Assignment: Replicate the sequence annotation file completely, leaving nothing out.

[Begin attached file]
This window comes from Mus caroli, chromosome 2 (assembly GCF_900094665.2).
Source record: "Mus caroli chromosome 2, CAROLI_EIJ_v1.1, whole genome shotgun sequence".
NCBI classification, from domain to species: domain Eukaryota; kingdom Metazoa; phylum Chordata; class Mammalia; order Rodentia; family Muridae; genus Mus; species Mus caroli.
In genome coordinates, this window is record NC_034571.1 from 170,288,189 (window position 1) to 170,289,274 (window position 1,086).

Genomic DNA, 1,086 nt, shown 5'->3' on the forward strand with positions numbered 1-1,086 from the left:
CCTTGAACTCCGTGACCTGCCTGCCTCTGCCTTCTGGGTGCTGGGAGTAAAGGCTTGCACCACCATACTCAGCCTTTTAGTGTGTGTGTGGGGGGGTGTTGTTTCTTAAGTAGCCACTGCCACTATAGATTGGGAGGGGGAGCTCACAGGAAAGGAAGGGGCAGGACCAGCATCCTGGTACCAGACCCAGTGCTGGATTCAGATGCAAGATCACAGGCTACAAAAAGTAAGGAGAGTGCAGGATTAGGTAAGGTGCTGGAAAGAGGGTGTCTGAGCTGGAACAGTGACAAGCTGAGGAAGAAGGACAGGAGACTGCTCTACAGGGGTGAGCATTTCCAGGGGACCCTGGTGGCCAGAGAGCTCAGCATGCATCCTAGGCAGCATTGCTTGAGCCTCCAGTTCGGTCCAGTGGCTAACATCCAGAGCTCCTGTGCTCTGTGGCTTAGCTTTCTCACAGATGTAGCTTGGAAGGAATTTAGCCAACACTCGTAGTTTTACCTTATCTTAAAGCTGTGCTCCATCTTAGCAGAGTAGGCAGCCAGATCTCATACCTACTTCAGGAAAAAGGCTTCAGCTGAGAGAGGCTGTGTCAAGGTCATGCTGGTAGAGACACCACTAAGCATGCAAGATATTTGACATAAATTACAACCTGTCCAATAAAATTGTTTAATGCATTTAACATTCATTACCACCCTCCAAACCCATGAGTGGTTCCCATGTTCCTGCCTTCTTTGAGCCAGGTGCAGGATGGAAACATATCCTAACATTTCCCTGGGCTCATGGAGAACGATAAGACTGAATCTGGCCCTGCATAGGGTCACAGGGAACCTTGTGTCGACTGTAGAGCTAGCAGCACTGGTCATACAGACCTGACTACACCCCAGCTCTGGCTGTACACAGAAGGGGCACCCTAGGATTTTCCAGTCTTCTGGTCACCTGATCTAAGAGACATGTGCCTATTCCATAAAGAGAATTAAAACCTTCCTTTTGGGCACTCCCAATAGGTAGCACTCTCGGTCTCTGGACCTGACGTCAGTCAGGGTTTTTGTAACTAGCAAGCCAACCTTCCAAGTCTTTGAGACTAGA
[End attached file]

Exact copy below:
This window comes from Mus caroli, chromosome 2 (assembly GCF_900094665.2).
Source record: "Mus caroli chromosome 2, CAROLI_EIJ_v1.1, whole genome shotgun sequence".
NCBI classification, from domain to species: domain Eukaryota; kingdom Metazoa; phylum Chordata; class Mammalia; order Rodentia; family Muridae; genus Mus; species Mus caroli.
In genome coordinates, this window is record NC_034571.1 from 170,288,189 (window position 1) to 170,289,274 (window position 1,086).

Genomic DNA, 1,086 nt, shown 5'->3' on the forward strand with positions numbered 1-1,086 from the left:
CCTTGAACTCCGTGACCTGCCTGCCTCTGCCTTCTGGGTGCTGGGAGTAAAGGCTTGCACCACCATACTCAGCCTTTTAGTGTGTGTGTGGGGGGGTGTTGTTTCTTAAGTAGCCACTGCCACTATAGATTGGGAGGGGGAGCTCACAGGAAAGGAAGGGGCAGGACCAGCATCCTGGTACCAGACCCAGTGCTGGATTCAGATGCAAGATCACAGGCTACAAAAAGTAAGGAGAGTGCAGGATTAGGTAAGGTGCTGGAAAGAGGGTGTCTGAGCTGGAACAGTGACAAGCTGAGGAAGAAGGACAGGAGACTGCTCTACAGGGGTGAGCATTTCCAGGGGACCCTGGTGGCCAGAGAGCTCAGCATGCATCCTAGGCAGCATTGCTTGAGCCTCCAGTTCGGTCCAGTGGCTAACATCCAGAGCTCCTGTGCTCTGTGGCTTAGCTTTCTCACAGATGTAGCTTGGAAGGAATTTAGCCAACACTCGTAGTTTTACCTTATCTTAAAGCTGTGCTCCATCTTAGCAGAGTAGGCAGCCAGATCTCATACCTACTTCAGGAAAAAGGCTTCAGCTGAGAGAGGCTGTGTCAAGGTCATGCTGGTAGAGACACCACTAAGCATGCAAGATATTTGACATAAATTACAACCTGTCCAATAAAATTGTTTAATGCATTTAACATTCATTACCACCCTCCAAACCCATGAGTGGTTCCCATGTTCCTGCCTTCTTTGAGCCAGGTGCAGGATGGAAACATATCCTAACATTTCCCTGGGCTCATGGAGAACGATAAGACTGAATCTGGCCCTGCATAGGGTCACAGGGAACCTTGTGTCGACTGTAGAGCTAGCAGCACTGGTCATACAGACCTGACTACACCCCAGCTCTGGCTGTACACAGAAGGGGCACCCTAGGATTTTCCAGTCTTCTGGTCACCTGATCTAAGAGACATGTGCCTATTCCATAAAGAGAATTAAAACCTTCCTTTTGGGCACTCCCAATAGGTAGCACTCTCGGTCTCTGGACCTGACGTCAGTCAGGGTTTTTGTAACTAGCAAGCCAACCTTCCAAGTCTTTGAGACTAGA